Context: In subjects with normal fasting glucose (NFG) and normal glucose tolerance (NGT), glucose concentrations .155 mg/dL 1 hour after 75 g of oral glucose predict increased risk of progression to diabetes. Recently, it has been suggested that the mechanism underlying this abnormality is increased gut absorption of glucose. Objective: We sought to determine the rate of systemic appearance of meal-derived glucose in subjects classified by their 1-hour glucose after a 75-g oral glucose challenge. Design: This was a cross-sectional study. Participating subjects underwent a 75-g oral glucose challenge and a labeled mixed meal test. Setting: An inpatient clinical research unit at an academic medical center. Participants: Thirty-six subjects with NFG/NGT participated in this study. Interventions: Subjects underwent an oral glucose tolerance test. Subsequently, they underwent a labeled mixed meal to measure fasting and postprandial glucose metabolism. Main Outcome Measures: We examined βcell function and the rate of meal appearance (Meal Ra) in NFG/NGT subjects. Subsequently, we examined the relationship of peak postchallenge glucose with Meal Ra and indices of βcell function. Results: Peak glucose concentrations correlated inversely with βcell function. No relationship of Meal Ra with peak postchallenge glucose concentrations was observed. Conclusion: In subjects with NFG/NGT, elevated 1-hour peak postchallenge glucose concentrations reflect impaired βcell function rather than increased systemic meal appearance.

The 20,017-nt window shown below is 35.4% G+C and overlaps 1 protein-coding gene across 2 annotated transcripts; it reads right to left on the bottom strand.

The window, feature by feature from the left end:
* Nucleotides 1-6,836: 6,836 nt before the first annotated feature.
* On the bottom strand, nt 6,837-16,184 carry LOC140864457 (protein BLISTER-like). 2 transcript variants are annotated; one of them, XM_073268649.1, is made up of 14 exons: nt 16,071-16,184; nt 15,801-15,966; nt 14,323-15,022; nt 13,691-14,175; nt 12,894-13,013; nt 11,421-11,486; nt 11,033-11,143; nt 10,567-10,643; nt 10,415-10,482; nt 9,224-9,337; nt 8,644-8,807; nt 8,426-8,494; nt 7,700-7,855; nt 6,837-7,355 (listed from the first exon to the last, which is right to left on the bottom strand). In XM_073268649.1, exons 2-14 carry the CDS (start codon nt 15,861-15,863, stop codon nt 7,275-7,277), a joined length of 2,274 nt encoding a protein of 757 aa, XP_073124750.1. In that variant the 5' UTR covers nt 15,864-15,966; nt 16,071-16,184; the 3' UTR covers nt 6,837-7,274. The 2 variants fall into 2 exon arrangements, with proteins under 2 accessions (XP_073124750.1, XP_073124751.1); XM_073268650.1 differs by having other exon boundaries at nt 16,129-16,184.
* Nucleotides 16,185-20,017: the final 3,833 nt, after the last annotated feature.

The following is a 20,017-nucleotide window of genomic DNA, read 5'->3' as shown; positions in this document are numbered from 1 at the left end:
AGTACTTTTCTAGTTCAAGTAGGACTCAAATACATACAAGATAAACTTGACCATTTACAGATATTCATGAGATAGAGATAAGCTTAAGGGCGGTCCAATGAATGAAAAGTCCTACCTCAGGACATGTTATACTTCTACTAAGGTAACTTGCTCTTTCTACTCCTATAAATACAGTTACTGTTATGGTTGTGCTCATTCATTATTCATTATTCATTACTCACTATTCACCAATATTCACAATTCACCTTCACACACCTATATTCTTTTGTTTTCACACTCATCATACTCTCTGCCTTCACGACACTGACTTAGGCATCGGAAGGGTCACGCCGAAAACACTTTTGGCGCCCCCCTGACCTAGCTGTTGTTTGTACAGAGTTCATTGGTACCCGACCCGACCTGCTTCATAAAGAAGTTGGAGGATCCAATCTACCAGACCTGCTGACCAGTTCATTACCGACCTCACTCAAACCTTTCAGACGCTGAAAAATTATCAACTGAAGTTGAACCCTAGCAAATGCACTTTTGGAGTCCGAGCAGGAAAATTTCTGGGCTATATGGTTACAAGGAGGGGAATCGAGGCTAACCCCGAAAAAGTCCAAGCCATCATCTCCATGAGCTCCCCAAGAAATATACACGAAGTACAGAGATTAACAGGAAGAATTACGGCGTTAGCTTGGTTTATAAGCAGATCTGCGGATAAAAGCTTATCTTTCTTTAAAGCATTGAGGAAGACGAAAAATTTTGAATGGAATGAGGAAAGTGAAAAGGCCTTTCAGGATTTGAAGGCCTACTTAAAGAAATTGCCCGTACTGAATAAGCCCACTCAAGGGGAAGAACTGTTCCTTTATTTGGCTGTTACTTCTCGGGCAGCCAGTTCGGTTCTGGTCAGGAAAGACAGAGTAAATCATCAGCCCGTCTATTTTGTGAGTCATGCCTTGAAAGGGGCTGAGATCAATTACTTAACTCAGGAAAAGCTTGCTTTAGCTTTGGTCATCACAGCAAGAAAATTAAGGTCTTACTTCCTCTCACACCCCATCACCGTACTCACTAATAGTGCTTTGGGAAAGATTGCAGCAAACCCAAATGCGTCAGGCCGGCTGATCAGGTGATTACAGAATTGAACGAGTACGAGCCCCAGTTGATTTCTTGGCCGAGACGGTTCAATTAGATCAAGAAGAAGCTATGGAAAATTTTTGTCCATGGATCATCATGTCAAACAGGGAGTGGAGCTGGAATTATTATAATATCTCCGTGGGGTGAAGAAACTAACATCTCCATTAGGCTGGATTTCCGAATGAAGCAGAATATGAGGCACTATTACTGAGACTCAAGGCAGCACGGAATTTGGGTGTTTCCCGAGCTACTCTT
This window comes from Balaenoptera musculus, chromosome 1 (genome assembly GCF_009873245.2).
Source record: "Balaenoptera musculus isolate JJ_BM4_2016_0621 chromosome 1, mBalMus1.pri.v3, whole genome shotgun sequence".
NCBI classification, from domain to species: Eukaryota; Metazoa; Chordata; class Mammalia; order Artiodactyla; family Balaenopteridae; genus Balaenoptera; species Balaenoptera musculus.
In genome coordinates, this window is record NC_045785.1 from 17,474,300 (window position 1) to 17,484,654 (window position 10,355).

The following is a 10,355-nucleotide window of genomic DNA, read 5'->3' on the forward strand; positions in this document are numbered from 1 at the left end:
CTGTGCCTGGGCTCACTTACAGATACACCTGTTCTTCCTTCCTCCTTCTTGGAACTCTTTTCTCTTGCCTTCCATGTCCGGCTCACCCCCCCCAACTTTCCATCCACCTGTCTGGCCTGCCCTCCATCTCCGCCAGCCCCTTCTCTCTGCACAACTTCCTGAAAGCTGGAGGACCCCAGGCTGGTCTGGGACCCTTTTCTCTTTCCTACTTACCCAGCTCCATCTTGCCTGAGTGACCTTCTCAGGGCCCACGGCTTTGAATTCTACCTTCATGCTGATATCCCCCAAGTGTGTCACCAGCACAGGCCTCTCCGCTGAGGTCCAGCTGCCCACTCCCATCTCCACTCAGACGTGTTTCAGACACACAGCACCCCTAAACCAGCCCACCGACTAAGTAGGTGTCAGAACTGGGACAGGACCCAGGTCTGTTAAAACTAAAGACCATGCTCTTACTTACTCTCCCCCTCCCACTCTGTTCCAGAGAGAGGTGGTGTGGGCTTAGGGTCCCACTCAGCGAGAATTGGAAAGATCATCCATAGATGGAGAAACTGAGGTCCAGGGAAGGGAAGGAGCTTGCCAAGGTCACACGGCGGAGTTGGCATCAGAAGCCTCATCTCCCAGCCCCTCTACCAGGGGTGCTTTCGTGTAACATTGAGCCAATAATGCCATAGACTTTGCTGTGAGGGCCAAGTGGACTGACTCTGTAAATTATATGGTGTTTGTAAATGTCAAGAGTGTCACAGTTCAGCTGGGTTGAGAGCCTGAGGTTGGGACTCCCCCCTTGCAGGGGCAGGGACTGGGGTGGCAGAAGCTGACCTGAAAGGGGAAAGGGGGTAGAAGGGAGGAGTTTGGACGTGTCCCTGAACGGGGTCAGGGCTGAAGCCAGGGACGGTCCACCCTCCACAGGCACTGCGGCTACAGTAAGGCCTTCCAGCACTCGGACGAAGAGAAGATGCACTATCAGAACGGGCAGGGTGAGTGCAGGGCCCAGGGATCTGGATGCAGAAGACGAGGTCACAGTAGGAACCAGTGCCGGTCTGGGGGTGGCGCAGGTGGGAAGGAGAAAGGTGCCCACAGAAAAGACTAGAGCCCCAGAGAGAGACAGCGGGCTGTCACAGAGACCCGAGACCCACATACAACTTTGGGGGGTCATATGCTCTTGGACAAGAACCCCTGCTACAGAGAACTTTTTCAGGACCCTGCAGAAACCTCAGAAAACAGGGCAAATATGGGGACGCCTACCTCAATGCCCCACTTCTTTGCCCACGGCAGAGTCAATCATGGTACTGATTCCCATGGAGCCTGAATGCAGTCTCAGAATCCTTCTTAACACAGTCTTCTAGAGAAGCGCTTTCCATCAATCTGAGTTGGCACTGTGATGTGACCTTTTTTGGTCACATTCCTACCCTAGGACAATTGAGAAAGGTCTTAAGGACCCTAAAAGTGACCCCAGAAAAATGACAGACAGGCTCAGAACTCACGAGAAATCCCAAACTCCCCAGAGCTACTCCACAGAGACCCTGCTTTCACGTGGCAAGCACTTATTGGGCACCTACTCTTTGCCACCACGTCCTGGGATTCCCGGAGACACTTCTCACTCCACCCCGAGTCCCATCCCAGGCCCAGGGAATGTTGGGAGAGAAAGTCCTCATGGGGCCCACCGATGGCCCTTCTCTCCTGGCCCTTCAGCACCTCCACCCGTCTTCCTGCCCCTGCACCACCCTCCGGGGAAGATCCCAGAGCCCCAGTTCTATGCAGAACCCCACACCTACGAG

- 60-min glucose
- disposition index
- splanchnic glucose uptake
ASJC Scopus subject areas
- Endocrinology, Diabetes and Metabolism